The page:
Tensions are flaring between the U.S. and Saudi Arabia, prompting the oil-rich desert kingdom to forger closer economic and energy ties with another world power: China. But don't look for China to replace the U.S. as Saudi Arabia's closest ally any time soon.
This weekend's talks between Iran and Western powers over that country's nuclear ambitions ended with no deal in place, but that doesn't mean the Saudis weren't shocked and upset by the U.S. move to thaw long-frozen relations with Iran, Saudis Arabia's greatest regional and religious rival.
Saudi Arabia was already disappointed by the Obama administration's decision to side with Russia and opt against military strikes on Syria, effectively ending Saudi hopes that the U.S. would turn the tide against the Iran-allied government of Bashar Assad in Damascus.
"The Syrian issue was the straw that broke the camel's back. The kingdom is concerned that any victory for Assad would boost Iran's regional influence," Naser Al-Tamimi, author of "China-Saudi Arabia Relations, 1990-2012: Marriage of Convenience or Strategic Alliance?" explained to CNBC.
(Read more: Oil prices may be losing Iranian 'risk premium)
U.S. Secretary of State John Kerry visited Riyadh last week before traveling to talks on Iran, but in a veiled message, his Saudi counterpart conveyed that the U.S. needed to do more.
"A true relationship between friends is based on sincerity, candor and frankness, rather than mere courtesy," Foreign Minister Saud Al-Faisal said during a joint news conference.
The latest tensions between traditional allies the U.S. and Saudi Arabia come as the Saudi-China relationship has been growing rapidly in recent years.
In 2009, Saudi exports to China exceeded those to the U.S. for the first time. That comes as U.S. oil imports are expected to fall overall, thanks to its own domestic energy boom.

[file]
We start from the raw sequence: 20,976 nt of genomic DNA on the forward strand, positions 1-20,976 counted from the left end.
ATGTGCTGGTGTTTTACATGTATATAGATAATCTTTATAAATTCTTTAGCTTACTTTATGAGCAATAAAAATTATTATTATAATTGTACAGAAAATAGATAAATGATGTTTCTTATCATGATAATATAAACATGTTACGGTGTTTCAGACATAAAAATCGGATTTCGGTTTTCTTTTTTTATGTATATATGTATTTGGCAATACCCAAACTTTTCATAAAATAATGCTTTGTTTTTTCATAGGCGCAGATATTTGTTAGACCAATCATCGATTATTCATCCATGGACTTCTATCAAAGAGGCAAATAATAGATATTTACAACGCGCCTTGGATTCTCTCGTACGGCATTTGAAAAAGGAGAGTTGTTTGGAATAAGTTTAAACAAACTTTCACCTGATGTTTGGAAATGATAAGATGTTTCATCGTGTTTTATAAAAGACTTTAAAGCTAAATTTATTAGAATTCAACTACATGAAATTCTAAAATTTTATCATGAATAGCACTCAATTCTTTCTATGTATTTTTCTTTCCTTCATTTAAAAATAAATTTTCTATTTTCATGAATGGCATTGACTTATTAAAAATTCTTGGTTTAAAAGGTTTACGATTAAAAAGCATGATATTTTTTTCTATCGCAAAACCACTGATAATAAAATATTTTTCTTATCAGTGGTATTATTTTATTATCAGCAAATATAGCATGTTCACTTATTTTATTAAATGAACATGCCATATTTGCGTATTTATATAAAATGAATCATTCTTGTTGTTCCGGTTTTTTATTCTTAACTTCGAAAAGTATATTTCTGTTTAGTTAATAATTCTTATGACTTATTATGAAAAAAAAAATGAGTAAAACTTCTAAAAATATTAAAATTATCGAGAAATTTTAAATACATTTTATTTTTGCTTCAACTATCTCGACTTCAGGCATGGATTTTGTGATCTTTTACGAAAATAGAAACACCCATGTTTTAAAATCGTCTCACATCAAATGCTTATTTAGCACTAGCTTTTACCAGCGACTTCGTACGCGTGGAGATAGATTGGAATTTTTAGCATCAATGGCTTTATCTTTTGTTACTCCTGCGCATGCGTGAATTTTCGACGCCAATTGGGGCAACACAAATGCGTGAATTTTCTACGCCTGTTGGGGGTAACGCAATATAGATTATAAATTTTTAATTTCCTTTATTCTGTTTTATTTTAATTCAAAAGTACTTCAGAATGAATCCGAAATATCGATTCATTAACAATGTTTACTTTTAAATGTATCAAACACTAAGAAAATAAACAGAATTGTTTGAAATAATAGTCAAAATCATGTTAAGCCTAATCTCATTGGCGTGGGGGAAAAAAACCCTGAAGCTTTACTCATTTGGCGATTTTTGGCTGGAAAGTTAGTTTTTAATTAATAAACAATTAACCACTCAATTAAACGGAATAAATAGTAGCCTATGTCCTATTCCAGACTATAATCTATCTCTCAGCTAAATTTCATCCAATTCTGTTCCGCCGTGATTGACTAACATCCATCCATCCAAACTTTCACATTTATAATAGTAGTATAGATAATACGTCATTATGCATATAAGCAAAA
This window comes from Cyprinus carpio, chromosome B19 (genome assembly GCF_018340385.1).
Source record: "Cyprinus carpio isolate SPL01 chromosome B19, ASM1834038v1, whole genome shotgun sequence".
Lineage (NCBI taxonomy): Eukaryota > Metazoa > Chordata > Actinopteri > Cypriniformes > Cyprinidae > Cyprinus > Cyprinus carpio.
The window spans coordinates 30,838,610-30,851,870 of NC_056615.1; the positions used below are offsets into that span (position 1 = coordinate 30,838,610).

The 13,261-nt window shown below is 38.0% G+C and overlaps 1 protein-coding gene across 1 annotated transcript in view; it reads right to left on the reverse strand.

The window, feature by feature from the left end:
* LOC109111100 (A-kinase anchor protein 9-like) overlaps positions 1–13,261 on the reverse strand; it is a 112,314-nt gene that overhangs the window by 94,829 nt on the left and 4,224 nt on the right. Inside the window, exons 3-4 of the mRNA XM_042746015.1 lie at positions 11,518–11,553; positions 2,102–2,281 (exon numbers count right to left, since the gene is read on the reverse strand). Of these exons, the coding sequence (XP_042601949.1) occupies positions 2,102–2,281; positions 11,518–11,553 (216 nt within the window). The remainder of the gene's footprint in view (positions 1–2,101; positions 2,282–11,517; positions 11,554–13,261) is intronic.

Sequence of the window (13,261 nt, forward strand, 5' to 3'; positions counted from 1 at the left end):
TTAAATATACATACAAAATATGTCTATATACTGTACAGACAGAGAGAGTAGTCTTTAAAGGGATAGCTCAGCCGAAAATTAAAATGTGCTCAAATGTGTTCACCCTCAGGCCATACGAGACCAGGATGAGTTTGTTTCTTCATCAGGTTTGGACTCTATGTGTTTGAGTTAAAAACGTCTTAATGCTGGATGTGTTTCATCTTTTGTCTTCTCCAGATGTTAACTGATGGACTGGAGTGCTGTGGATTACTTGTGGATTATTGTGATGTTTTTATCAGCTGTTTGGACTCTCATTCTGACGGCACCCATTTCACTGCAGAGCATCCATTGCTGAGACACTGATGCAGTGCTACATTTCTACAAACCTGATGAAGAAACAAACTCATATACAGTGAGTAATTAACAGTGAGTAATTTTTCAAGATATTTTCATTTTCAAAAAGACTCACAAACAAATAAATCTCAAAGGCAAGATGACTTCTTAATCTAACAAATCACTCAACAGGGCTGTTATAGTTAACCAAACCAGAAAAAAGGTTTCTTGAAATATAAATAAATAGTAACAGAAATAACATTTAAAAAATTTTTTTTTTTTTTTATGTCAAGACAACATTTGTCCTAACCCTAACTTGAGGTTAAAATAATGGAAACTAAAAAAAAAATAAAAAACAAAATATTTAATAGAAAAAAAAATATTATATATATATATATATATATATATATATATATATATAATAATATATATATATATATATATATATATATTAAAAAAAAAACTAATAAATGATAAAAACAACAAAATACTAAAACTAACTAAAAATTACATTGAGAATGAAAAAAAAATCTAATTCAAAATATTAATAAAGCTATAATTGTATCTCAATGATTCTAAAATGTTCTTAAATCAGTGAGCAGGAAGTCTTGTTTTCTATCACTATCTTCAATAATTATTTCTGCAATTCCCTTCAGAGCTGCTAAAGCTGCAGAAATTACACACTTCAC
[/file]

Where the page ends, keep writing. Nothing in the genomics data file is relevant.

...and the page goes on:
Chinese investments in Saudi Arabia are on the rise too: China has spent massively on oil refineries in Saudi Arabia and even signed a nuclear cooperation agreement with the desert kingdom.
However, a full swing by the OPEC's top exporter toward China is complicated by the fact that oil is still priced in U.S. dollars, and Saudi Arabia's currency is pegged to the greenback. The Saudis have also invested billions of dollars of oil revenue in U.S. Treasury bonds over the years.
Moreover, the Chinese didn't help their own cause with the Saudis when they blocked United Nations Security Council resolutions against Syria and Iran.
Perhaps most importantly, China can't provide the same security guarantees that the U.S. can. Saudi Arabia is unlikely to detach itself from its long-standing military and intelligence alliance with the Americans, said Thomas Lippman, author of "Saudi Arabia on the Edge: The Uncertain Future of an American Ally." Not only is China's appetite for such a role limited, but its military doesn't have the capacity to provide security for the region or patrol its shipping routes.
Al-Tamimi concurred: "Saudi Arabia and China recognize that, for at least the next decade, the United States will remain the only country in the world capable of projecting substantial amounts of conventional military and soft power into the Middle East."
What it means for oil
China became the world's biggest oil importer just this year, and already buys some crude from Iran and Russia using its own currency, the yuan. But even that is unlikely to be enough to tempt the Saudis away from the dollar and undermine the currency, if only because Saudi Arabia's so deeply invested in the greenback.
"Why would the Saudis damage the U.S. dollar by denominating oil sales in another currency? They have major holdings in the U.S. that could only be damaged by dumping the dollar," Neil Atkinson, head of analysis at Lloyd's List Intelligence, told CNBC.
(Read more: Risks remain due to sluggish recovery: OPEC)
Indeed, there is no significant indication of even a gradual reallocation of petrodollars right now, according to U.S. Treasury data.
And for now at least, U.S. imports of crude from Saudi Arabia are at their highest levels since the post-crisis slump in 2009, according to data from the Energy Information Administration.
—By CNBC's Yousef Gamal El-Din.